It’s been generations since the Cross family has been able to lay claim to any significant amount of acreage on this good earth.
Our family’s direct connection with the land was severed more than a half-century ago when grandpa and grandma sold their Rock County farm and moved to town.
So given the escalated (and escalating) land values over 50 years, unless I win the lottery or some other unlikely stroke of luck, it’s doubtful any county plat book will list John Cross as a property owner.
Like many hunters whose land holdings are measured in square feet rather than acres, it is the hospitality and generosity of my rural friends that permits me to pursue my outdoor passions.
It is a privilege that I value far more than my ability to pay and one that I assiduously protect. And one for which I do not wish to wear out my welcome; I limit my incursions to my rural friends’ property to a few visits each fall.
The bulk of my hunting time is spent on public land — Waterfowl Production Areas, Wildlife Management Areas, and the like.
Such areas invariably are worn threadbare from the multitudes of hunters just like me who carve paths through the cattails and willow thickets throughout the season.
But fortunately, by now, the most casual hunters have exchanged their guns for ice fishing gear or turned their attention to the weekend football games.
I don’t mind sharing and competing with the other bird hunters who hold the same degree of passion for late season pheasant hunting, willing to forsake the warmth of the fireplace for thick cattails and frigid temperatures all to bag a December ringneck.
By now, any surviving populations of public property roosters have been whittled down to the cagiest birds. Frequently sporting the longest tail feathers and most mature plumage, December birds are the ones that sometimes are carefully set aside for a trip to the taxidermist.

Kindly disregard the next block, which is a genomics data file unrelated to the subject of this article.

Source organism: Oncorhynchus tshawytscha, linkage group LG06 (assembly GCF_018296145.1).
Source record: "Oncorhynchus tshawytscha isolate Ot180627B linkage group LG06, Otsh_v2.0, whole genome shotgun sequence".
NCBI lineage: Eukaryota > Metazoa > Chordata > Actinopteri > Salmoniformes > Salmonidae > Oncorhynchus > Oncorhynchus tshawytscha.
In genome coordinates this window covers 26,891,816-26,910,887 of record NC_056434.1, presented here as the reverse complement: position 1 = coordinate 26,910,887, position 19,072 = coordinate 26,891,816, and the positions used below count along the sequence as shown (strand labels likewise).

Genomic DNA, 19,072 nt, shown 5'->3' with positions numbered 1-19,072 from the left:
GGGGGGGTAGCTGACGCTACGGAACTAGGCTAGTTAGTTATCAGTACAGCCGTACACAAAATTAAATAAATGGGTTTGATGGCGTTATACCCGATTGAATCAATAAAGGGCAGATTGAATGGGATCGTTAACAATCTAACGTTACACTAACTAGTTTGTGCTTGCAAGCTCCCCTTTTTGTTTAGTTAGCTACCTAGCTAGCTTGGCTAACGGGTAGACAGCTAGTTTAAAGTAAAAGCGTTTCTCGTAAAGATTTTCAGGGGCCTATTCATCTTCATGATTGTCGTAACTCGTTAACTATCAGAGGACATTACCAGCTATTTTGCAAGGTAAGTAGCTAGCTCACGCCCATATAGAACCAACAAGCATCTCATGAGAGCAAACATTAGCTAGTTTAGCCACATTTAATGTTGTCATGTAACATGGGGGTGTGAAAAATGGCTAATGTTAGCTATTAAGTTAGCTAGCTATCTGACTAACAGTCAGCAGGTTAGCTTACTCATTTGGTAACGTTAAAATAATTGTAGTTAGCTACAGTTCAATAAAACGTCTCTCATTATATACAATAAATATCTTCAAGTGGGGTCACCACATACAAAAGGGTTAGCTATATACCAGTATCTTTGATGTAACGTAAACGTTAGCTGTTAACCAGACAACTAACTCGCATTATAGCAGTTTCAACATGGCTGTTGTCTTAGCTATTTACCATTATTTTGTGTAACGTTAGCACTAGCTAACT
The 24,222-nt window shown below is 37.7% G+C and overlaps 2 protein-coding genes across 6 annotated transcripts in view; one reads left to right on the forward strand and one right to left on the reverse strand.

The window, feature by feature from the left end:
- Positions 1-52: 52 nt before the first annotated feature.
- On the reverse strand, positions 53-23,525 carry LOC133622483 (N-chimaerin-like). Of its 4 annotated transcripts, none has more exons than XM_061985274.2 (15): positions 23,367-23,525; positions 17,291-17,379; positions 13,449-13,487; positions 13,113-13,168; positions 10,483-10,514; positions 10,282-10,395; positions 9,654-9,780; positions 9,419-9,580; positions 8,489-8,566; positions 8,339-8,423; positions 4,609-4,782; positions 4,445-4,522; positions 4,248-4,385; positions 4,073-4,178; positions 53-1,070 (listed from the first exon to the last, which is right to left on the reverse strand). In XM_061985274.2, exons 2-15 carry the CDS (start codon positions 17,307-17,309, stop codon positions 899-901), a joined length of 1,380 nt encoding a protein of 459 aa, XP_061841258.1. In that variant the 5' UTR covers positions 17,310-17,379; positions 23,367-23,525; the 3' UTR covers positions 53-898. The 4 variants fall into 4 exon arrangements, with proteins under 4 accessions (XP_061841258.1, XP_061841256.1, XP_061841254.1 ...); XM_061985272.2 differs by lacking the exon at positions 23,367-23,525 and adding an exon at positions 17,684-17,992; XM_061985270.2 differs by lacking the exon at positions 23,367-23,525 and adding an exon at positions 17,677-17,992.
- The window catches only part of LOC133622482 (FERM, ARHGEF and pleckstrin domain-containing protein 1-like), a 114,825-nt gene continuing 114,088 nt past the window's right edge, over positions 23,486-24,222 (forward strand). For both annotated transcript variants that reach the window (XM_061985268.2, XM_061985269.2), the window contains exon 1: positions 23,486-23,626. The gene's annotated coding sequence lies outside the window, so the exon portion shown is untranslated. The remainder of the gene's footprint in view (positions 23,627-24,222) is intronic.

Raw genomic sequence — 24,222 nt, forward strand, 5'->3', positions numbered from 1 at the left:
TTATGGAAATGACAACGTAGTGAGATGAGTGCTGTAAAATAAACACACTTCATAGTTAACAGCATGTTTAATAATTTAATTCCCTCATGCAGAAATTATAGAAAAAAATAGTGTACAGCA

I was scouting a couple of public areas that bore evidence in the snow of recent hunter activity. Indeed, at one, another hunter worked the same gnarly stand of cattails I had hoped to hunt.
Continuing southward, I motored to a small Faribault County WPA. The lack of vehicle tracks in the light coating of fresh snow in the parking area was encouraging.
And so were the slashing pheasant tracks as I slipped a couple of shells into my gun and trailed my springer spaniel into a strip of cattails that grew along a meandering creek.
A few minutes into the hunt and Samson went on point. Easing behind him, I ordered “get ’em!”
As he disappeared beneath the cattails, there was the eruption of wing beats as a hen struggled to break through the heavy cover and then vanished over the hill.
A few yards further the dog once again went on point. For a bird to sit so tight, I assumed it was yet another hen. I urged the dog into the cover. More wing beats and a rooster — his golden eye contrasting with red wattles and green head — squirted out like a rocket, straight away. An easy shot.
As I squeezed the trigger and the bird collapsed in a flurry of feathers, a second rooster erupted a few yards to my left and crossed to my right.
I swung and as the bead passed the bird’s beak, I touched off the second barrel. My hunt was done.
A two-bird limit, an honest double, and on public hunting ground in December, no less. The brace of roosters felt good in the game bag as I made my way back to the truck.
Just about as good as winning the lottery.
John Cross is a Mankato Free Press staff writer. Contact him at (507) 344-6376 or firstname.lastname@example.org.